SKIN ALLERGY PATCH TESTING
Patch testing is a common diagnostic tool used to identify the specific agent that triggers contact dermatitis, an itchy rash that can breakout on your skin in response to a substance to which you are allergic. Common trigger substances include poison ivy, jewelry, hair care products, cleaning solution, detergent, cosmetics, perfumes, and latex rubber.
WHAT IS ALLERGIC CONTACT DERMATITIS?
In allergic contact dermatitis, typically harmless substances cause an immune system reaction when they come in contact with the skin. Common symptoms in contact dermatitis may include:
The best protection against contact dermatitis is to identify the specific triggers that cause reactions, so that patients can avoid these substances as often as possible. A patch test may help identify the trigger. It does not require the use of any needles or injections.
HOW IS THE PATCH TEST PERFORMED?
The patch testing procedure is simple and painless. In order to identify specific triggers, your doctor will tape several patches that contain various potential chemicals to the skin on the back. These chemicals are then left on the skin for 48 hours, and must remain dry during this time. Patients are advised to take only sponge baths and avoid excessive sweating. After 48 hours, the patch test is removed and an initial reading is taken to observe any reactions. An additional reading is taken after another 24-48 hours. Patients can bathe in between these readings, but should avoid scrubbing the back. Once the final results of the test have been read, normal bathing can be resumed. A typical schedule for testing is to come in on Monday (to apply patches), Wednesday (to remove patches) and Friday (to read results). Before undergoing patch testing, patients should stop using oral and topical corticosteroids in the area to be tested, avoid oral antihistamines, and should not expose the test area to the sun for at least three weeks.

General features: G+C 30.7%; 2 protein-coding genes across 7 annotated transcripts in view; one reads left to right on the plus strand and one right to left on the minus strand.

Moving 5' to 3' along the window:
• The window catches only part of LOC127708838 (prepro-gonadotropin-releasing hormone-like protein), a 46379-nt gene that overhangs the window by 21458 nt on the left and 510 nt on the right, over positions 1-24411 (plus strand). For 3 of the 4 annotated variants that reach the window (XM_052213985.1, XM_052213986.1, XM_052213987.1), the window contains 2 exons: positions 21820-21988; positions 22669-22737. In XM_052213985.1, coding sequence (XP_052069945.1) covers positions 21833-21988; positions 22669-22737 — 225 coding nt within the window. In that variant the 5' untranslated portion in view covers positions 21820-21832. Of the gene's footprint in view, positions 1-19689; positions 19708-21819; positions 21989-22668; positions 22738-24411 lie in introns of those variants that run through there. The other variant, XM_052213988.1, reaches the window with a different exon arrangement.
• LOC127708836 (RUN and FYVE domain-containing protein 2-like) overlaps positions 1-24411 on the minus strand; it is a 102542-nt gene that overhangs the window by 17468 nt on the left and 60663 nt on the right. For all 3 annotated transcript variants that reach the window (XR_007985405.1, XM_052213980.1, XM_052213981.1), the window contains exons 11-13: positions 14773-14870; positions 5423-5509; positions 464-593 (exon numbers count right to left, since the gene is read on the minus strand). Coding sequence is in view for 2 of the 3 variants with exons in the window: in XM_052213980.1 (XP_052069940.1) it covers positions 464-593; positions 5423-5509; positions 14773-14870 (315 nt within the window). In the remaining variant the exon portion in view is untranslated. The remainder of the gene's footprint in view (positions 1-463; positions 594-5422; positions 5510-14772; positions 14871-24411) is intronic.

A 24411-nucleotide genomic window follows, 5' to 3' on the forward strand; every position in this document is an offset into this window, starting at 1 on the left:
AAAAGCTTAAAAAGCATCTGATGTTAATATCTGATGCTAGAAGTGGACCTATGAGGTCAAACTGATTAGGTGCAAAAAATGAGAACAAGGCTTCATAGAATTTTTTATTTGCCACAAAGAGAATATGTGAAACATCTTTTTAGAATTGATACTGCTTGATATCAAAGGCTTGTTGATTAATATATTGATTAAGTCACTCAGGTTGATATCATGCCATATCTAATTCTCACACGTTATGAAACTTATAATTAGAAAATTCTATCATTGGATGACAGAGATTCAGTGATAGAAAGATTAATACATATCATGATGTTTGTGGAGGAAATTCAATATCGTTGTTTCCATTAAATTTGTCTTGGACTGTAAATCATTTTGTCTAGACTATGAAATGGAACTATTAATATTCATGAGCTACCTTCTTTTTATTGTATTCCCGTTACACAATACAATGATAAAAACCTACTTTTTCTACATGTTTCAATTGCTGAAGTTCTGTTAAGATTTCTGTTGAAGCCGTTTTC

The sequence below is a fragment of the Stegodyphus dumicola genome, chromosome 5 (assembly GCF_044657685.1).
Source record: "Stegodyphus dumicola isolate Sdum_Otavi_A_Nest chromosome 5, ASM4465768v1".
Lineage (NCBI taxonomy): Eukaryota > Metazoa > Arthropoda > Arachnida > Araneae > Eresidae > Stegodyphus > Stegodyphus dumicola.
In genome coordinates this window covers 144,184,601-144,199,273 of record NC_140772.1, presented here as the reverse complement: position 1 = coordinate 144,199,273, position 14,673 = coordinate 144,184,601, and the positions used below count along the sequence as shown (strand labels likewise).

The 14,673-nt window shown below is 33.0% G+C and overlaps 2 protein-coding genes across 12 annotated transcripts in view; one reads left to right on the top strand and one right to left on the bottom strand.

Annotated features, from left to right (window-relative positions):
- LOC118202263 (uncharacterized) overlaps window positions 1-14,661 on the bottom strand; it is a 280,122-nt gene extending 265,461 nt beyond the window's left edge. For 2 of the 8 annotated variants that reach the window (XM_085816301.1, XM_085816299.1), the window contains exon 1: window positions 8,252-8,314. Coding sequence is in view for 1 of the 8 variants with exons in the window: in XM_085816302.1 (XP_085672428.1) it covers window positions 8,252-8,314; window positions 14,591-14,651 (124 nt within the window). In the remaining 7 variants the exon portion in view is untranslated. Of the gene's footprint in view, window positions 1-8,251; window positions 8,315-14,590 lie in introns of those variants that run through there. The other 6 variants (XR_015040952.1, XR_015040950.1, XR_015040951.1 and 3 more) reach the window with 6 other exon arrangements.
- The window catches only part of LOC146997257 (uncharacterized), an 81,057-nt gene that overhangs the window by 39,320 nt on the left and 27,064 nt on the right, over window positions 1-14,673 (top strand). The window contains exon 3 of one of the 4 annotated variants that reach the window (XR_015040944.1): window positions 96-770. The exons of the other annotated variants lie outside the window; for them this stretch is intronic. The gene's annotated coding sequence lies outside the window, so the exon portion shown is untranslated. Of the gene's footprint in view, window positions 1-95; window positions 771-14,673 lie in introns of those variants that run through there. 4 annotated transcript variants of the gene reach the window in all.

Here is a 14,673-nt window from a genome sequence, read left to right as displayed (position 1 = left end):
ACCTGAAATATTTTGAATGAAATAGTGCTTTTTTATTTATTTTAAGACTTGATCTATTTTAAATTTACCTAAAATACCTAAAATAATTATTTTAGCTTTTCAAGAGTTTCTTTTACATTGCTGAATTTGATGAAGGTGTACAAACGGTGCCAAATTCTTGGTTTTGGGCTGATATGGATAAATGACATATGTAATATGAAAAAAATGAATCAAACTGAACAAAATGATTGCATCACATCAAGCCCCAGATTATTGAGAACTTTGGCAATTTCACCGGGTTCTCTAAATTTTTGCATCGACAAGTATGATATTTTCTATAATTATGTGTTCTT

WHAT HAPPENS IF THE TEST RESULTS ARE POSITIVE?
When reading the results, your doctor may classify each spot on a scale from negative (meaning no reaction) to extreme reaction (meaning positive results for substance). Strong results may cause blisters or ulcers on the skin, which can be treated once the test is complete.
Once positive results have been determined, patients can take steps to avoid their triggers and prevent contact dermatitis from occurring. Your doctor will provide you with specific information on your individual triggers and how to prevent contact.